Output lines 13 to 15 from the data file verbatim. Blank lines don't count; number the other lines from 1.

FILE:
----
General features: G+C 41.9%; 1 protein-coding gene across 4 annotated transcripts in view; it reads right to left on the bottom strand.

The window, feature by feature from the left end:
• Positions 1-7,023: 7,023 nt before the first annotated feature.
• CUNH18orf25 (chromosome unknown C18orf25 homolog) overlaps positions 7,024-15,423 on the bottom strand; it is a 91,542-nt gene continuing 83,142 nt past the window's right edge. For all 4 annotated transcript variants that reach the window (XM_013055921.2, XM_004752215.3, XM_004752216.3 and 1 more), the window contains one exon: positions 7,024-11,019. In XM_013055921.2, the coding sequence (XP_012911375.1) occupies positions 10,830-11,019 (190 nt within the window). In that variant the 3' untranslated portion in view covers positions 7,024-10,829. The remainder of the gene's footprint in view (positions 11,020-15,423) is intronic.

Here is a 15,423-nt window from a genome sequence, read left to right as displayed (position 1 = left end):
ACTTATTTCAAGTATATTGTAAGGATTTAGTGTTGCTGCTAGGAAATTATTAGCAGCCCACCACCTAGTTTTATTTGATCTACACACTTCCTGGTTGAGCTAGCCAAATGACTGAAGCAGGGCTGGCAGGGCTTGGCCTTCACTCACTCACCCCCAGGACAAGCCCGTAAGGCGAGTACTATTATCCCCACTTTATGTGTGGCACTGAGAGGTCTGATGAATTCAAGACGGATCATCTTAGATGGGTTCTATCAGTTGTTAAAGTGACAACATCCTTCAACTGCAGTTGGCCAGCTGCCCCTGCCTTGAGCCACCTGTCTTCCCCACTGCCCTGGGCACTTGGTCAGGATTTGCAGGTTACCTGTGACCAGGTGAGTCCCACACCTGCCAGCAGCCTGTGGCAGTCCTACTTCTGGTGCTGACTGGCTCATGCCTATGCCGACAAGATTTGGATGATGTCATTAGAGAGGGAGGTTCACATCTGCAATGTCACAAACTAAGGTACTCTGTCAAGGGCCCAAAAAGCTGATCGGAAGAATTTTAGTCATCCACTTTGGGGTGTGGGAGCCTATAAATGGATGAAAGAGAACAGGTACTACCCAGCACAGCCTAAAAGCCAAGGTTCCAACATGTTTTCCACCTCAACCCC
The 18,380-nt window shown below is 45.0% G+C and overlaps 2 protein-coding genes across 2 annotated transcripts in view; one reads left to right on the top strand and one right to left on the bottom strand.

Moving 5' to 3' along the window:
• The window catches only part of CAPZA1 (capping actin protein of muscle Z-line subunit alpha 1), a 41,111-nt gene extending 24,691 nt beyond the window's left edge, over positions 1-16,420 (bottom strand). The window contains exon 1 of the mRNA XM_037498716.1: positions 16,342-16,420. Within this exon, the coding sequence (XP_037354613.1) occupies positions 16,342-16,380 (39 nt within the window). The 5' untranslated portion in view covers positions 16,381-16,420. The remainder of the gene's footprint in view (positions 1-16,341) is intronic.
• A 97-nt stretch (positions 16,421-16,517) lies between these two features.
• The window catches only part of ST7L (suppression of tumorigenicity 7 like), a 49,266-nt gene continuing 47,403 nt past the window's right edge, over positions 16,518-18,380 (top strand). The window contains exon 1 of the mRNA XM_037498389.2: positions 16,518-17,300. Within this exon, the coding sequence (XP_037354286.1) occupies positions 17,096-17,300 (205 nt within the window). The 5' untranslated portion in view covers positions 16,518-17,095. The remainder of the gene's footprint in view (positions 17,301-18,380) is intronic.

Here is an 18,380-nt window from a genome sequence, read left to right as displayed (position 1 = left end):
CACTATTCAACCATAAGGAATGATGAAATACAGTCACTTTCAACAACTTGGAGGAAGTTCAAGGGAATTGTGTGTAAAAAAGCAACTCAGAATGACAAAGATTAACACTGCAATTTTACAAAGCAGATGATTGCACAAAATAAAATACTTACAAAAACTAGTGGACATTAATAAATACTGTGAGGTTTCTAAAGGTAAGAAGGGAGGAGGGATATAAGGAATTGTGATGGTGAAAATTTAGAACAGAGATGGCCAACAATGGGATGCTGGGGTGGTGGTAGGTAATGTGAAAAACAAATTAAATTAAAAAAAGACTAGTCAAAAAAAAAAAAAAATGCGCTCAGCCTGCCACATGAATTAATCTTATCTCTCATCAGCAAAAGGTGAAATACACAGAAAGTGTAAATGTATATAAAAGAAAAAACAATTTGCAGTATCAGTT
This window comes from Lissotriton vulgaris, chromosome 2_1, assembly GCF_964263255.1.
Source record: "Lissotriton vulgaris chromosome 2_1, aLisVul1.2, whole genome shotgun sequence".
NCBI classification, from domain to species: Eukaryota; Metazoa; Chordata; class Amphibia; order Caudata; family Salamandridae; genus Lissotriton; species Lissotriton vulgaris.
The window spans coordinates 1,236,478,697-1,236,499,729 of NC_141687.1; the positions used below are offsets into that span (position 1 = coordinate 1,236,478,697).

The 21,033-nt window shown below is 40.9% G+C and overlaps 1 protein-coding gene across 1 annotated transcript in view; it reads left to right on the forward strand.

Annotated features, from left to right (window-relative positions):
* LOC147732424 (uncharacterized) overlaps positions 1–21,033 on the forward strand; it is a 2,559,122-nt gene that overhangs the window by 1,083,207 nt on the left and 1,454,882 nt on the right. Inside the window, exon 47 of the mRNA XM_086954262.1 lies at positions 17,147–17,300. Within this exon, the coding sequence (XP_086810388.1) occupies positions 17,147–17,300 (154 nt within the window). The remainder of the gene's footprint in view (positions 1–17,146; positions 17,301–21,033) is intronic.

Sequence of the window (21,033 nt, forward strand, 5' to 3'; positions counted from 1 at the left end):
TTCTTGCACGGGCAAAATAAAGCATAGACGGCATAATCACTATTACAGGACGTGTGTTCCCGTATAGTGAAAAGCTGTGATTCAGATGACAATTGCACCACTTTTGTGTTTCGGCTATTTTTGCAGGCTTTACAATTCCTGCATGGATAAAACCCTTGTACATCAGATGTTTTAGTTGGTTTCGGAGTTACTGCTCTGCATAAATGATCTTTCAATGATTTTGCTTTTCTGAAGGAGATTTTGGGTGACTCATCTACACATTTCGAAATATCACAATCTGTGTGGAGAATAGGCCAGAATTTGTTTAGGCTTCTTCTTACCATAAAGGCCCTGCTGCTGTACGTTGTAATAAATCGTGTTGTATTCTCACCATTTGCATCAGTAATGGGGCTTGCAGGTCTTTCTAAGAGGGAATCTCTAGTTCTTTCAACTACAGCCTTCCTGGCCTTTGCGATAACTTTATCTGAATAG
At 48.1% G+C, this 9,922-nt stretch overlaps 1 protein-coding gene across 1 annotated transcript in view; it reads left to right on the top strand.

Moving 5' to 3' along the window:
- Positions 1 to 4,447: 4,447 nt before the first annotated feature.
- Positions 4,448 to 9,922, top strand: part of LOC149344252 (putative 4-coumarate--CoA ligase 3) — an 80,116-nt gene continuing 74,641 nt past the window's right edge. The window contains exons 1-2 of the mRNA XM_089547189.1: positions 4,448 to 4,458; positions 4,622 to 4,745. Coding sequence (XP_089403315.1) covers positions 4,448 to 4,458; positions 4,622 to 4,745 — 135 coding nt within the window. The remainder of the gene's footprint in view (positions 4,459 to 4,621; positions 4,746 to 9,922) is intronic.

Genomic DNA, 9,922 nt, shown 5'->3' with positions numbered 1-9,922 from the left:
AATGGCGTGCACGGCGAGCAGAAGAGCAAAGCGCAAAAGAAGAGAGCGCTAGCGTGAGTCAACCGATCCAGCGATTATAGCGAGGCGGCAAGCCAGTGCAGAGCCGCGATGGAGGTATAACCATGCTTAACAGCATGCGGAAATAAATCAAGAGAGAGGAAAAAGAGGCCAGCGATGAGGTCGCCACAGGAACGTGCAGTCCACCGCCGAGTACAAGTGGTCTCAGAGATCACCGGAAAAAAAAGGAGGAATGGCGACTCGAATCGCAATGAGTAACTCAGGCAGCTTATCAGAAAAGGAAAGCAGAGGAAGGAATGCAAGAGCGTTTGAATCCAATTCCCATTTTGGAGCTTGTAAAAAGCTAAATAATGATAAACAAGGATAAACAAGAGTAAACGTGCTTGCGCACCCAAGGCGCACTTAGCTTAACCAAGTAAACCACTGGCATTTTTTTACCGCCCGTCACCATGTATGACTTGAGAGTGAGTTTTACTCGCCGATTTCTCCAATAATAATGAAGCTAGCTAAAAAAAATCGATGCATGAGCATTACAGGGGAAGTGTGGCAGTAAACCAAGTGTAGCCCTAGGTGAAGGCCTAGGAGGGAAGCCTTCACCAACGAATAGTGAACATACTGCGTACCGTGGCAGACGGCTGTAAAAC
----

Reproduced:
CACTATTCAACCATAAGGAATGATGAAATACAGTCACTTTCAACAACTTGGAGGAAGTTCAAGGGAATTGTGTGTAAAAAAGCAACTCAGAATGACAAAGATTAACACTGCAATTTTACAAAGCAGATGATTGCACAAAATAAAATACTTACAAAAACTAGTGGACATTAATAAATACTGTGAGGTTTCTAAAGGTAAGAAGGGAGGAGGGATATAAGGAATTGTGATGGTGAAAATTTAGAACAGAGATGGCCAACAATGGGATGCTGGGGTGGTGGTAGGTAATGTGAAAAACAAATTAAATTAAAAAAAGACTAGTCAAAAAAAAAAAAAAATGCGCTCAGCCTGCCACATGAATTAATCTTATCTCTCATCAGCAAAAGGTGAAATACACAGAAAGTGTAAATGTATATAAAAGAAAAAACAATTTGCAGTATCAGTT
This window comes from Lissotriton vulgaris, chromosome 2_1, assembly GCF_964263255.1.
Source record: "Lissotriton vulgaris chromosome 2_1, aLisVul1.2, whole genome shotgun sequence".